Apple has launched a new 16-inch MacBook Pro today, available for pre-order now and in stores later this week. The starting price of $2,399 is the same price as the previous 15-inch MacBook Pro, which this one replaces. It has new processors, better speakers, and (obviously) a larger screen. But I know the most important question you have is whether the keyboard is any good.
Reader, it is good.
I shouldn’t be that definitive in this hands-on with the laptop since I’ve only been typing on it for half a day, but I don’t expect my opinion to change with more time. Apple has dropped the butterfly mechanism it has used on MacBooks for the past few years and gone back to good old reliable scissor switches. Apple has enough faith in this new (old) design that it won’t be including this MacBook Pro in its extended keyboard repair program.
I will get to the rest of the laptop but truthfully most of it is going to be what you’d expect (though there are a couple of happy surprises). But let’s spend some time just basking in the subtle, resonant sounds of this keyboard.
There’s about a millimeter of key travel and the whole thing is blissfully quiet (though it’s not as silent as the keys on a Pixelbook Go). It has a more muted thumpy sound and feel compared to the 2015 MacBook Pro with the older style keyboard — which now feels overly springy to me. I prefer this keyboard. It may have a little less travel than those 2015 models but the backlight doesn’t bleed out the sides of the keys.
The whole thing feels just a little stabler than the 2015 model, too. Apple says that it has done extra work to stabilize the keycaps, made them slightly smaller so there’s more space between the keys, and that if a key breaks you can just replace that one key without taking apart the whole laptop.
There is a real, honest-to-god Esc key in the upper left. The Touch Bar is still here, just shorter, and it is still flanked by a fingerprint sensor on the right. The other major improvement is a return to the “inverted T” formation for the arrow keys, which makes finding the right one by feel a thousand times easier than before.
Unfortunately, Apple has nothing to say about the rest of the MacBook lineup. Hopefully each of them in turn will be updated to this design, because it is clearly superior. Apple says that it took inspiration from the Bluetooth Magic Keyboard it sells alongside the iMac Pro, and so this keyboard also is called “Magic.” Okay. It is just gratifying to see Apple finally do what everybody has been asking for.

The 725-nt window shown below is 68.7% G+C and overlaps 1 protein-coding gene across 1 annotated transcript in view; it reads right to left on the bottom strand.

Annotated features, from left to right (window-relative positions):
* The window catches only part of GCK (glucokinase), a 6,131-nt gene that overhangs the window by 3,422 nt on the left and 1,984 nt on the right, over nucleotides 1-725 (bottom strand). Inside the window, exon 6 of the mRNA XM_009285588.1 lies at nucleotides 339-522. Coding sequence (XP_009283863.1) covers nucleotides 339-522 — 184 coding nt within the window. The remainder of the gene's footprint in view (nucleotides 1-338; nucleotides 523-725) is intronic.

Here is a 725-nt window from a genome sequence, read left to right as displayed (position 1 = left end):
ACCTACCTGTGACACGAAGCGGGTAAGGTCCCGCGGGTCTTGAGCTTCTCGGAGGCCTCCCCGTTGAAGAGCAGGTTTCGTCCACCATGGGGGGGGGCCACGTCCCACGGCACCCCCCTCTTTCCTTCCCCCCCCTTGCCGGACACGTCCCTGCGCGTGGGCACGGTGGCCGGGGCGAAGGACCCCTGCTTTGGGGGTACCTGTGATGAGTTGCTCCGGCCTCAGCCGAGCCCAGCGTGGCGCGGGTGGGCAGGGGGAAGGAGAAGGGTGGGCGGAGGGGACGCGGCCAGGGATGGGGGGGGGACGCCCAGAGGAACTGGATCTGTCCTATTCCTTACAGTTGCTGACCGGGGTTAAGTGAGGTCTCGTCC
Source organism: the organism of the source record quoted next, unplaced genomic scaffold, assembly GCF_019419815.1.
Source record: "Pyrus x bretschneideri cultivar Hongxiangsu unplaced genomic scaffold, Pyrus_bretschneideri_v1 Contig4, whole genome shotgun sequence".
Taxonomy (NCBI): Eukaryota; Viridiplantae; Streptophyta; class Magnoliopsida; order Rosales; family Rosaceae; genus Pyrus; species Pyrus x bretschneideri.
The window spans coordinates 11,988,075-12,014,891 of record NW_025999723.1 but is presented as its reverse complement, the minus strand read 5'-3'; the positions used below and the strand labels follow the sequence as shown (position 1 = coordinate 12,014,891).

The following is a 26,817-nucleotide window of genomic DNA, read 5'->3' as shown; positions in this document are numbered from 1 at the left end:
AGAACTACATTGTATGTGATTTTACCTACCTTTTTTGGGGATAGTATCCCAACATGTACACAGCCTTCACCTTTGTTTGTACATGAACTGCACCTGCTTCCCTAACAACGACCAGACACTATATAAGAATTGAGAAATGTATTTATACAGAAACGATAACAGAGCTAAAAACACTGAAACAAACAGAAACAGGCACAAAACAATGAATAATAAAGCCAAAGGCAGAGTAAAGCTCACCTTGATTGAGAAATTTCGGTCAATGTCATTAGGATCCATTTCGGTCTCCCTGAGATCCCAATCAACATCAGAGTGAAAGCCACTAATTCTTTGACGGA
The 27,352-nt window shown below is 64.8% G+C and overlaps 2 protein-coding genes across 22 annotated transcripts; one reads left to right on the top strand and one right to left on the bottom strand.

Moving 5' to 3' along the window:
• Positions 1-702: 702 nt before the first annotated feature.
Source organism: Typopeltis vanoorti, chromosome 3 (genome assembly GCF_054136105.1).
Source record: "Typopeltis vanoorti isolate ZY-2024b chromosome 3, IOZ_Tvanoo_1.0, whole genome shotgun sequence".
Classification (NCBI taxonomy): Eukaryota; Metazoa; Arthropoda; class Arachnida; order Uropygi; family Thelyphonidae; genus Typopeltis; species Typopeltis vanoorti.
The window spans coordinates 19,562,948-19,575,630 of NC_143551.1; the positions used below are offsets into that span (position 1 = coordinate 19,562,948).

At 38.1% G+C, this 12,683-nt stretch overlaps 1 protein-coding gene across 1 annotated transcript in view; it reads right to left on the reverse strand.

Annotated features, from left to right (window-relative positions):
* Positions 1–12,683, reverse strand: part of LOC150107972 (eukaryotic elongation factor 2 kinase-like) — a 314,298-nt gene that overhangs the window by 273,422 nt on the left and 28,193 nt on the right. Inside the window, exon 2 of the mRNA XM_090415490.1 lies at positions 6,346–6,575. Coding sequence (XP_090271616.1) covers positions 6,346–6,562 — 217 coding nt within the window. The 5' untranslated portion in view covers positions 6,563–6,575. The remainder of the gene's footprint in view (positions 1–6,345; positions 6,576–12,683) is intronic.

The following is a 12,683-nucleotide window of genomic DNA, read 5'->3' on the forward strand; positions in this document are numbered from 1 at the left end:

Thermals and specs
With the 15-inch MacBook Pro specifically, there has been another request that Apple is trying to meet: improved thermal performance. Thermal throttling of the processor was a significant issue last year, and even after Apple issued a software fix, the conventional wisdom is that the thin body Apple had designed kept the processors inside it from running at full tilt for as long as they could on other laptops.
I can’t tell you that Apple has resolved that issue, but it certainly seems as though it has tried very hard to do so. This 16-inch MacBook Pro is 0.7mm thicker than the last version, but more importantly the entire thermal system inside has been redesigned. Apple says the heat sink on the main CPU has 35 percent more surface area and the fans inside can push through 28 percent more air. The logic board and even the speakers have apparently been optimized to ensure heat escapes this chassis as efficiently as possible.
We’ve only done a couple of quick video export tests today and our results are so preliminary I hesitate to share them — but I will say that we saw bigger differences compared to last year’s model in our second test, which could point to improved thermals.